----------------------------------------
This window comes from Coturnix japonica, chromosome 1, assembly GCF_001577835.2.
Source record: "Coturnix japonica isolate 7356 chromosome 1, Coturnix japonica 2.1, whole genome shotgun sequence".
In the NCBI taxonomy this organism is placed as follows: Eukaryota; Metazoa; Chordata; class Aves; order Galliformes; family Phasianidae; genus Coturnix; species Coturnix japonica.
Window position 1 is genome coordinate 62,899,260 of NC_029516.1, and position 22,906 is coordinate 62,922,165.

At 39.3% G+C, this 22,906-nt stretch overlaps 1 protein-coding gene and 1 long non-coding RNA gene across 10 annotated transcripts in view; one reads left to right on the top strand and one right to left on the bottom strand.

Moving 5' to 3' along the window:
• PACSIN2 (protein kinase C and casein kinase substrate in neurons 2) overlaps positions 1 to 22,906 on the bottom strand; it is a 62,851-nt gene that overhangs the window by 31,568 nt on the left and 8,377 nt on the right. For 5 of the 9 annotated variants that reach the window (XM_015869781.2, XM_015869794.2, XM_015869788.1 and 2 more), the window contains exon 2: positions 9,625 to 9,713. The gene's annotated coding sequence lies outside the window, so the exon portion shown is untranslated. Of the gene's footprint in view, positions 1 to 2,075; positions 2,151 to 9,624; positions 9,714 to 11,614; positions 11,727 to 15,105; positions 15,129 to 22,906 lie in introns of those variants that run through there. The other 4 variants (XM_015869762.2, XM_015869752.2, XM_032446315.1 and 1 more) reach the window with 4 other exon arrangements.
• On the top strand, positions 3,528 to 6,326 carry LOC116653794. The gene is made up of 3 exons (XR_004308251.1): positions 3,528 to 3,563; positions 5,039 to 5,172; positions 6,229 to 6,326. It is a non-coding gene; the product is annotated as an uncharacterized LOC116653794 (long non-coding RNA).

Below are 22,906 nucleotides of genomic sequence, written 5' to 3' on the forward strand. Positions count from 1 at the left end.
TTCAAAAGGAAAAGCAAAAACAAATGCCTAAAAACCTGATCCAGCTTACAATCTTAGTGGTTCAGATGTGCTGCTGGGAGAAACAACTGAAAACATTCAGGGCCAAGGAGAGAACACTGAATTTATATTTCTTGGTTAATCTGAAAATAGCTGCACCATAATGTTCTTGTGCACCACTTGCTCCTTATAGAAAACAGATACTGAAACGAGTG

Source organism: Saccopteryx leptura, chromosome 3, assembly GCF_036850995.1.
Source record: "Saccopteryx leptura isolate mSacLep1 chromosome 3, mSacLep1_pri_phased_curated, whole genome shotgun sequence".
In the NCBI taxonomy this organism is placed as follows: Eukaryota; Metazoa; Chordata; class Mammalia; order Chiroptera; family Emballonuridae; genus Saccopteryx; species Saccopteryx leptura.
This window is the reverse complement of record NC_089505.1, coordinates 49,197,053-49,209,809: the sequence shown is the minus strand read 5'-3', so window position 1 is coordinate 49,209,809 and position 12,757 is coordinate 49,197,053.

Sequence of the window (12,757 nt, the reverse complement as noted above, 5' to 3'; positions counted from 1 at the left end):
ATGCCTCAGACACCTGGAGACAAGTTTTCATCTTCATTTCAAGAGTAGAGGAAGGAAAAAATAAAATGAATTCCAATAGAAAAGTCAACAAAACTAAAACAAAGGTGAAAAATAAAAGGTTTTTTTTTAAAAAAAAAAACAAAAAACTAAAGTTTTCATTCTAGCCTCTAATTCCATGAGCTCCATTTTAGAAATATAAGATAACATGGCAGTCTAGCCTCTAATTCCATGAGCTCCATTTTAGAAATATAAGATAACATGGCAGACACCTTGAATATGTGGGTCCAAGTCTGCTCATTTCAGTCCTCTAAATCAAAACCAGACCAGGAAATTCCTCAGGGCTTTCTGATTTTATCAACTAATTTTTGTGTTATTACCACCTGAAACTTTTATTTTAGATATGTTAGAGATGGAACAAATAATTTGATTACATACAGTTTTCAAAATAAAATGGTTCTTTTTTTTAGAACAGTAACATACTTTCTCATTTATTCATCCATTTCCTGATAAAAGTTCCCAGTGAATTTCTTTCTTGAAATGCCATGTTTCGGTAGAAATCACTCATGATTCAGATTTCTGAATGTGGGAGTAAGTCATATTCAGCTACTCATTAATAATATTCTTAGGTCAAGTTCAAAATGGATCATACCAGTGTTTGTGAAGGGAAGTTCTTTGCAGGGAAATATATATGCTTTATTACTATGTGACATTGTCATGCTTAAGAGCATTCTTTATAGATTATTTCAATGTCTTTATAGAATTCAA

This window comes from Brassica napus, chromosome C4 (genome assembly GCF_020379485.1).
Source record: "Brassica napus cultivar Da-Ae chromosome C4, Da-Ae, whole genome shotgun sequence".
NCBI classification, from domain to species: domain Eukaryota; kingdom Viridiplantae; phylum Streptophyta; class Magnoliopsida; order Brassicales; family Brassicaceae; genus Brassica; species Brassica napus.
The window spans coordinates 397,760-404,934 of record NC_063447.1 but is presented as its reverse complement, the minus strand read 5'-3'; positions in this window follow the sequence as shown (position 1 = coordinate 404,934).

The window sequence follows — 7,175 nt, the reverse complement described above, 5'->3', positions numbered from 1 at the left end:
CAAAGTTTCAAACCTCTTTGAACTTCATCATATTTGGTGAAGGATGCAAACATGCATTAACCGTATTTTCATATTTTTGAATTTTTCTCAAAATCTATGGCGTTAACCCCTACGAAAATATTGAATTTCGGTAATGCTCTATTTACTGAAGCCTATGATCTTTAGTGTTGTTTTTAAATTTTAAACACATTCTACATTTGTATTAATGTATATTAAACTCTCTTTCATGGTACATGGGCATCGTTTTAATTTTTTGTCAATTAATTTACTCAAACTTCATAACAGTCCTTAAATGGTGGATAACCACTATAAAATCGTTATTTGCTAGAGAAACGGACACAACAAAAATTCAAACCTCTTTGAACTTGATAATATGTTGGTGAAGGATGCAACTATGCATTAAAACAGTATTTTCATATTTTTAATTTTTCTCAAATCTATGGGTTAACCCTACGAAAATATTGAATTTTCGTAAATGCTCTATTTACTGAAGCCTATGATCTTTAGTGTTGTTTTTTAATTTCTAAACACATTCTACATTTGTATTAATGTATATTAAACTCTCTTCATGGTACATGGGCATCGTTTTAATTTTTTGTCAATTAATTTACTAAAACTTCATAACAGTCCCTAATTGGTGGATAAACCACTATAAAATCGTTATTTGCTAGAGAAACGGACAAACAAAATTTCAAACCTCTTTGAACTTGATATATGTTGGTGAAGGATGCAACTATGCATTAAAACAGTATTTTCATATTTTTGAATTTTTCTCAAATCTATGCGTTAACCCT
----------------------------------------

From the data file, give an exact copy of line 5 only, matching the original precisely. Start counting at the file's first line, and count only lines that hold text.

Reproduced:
At 39.3% G+C, this 22,906-nt stretch overlaps 1 protein-coding gene and 1 long non-coding RNA gene across 10 annotated transcripts in view; one reads left to right on the top strand and one right to left on the bottom strand.